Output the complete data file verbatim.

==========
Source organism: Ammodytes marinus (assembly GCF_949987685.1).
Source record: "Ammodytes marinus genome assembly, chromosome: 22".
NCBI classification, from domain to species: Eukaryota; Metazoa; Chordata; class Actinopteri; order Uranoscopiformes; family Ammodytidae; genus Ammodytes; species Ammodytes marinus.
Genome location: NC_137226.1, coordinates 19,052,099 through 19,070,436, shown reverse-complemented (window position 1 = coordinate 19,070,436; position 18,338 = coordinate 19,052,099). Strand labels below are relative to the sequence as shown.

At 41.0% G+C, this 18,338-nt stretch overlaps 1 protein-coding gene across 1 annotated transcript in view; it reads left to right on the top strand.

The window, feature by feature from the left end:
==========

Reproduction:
Source organism: Ammodytes marinus (assembly GCF_949987685.1).
Source record: "Ammodytes marinus genome assembly, chromosome: 22".
NCBI classification, from domain to species: Eukaryota; Metazoa; Chordata; class Actinopteri; order Uranoscopiformes; family Ammodytidae; genus Ammodytes; species Ammodytes marinus.
Genome location: NC_137226.1, coordinates 19,052,099 through 19,070,436, shown reverse-complemented (window position 1 = coordinate 19,070,436; position 18,338 = coordinate 19,052,099). Strand labels below are relative to the sequence as shown.

At 41.0% G+C, this 18,338-nt stretch overlaps 1 protein-coding gene across 1 annotated transcript in view; it reads left to right on the top strand.

The window, feature by feature from the left end: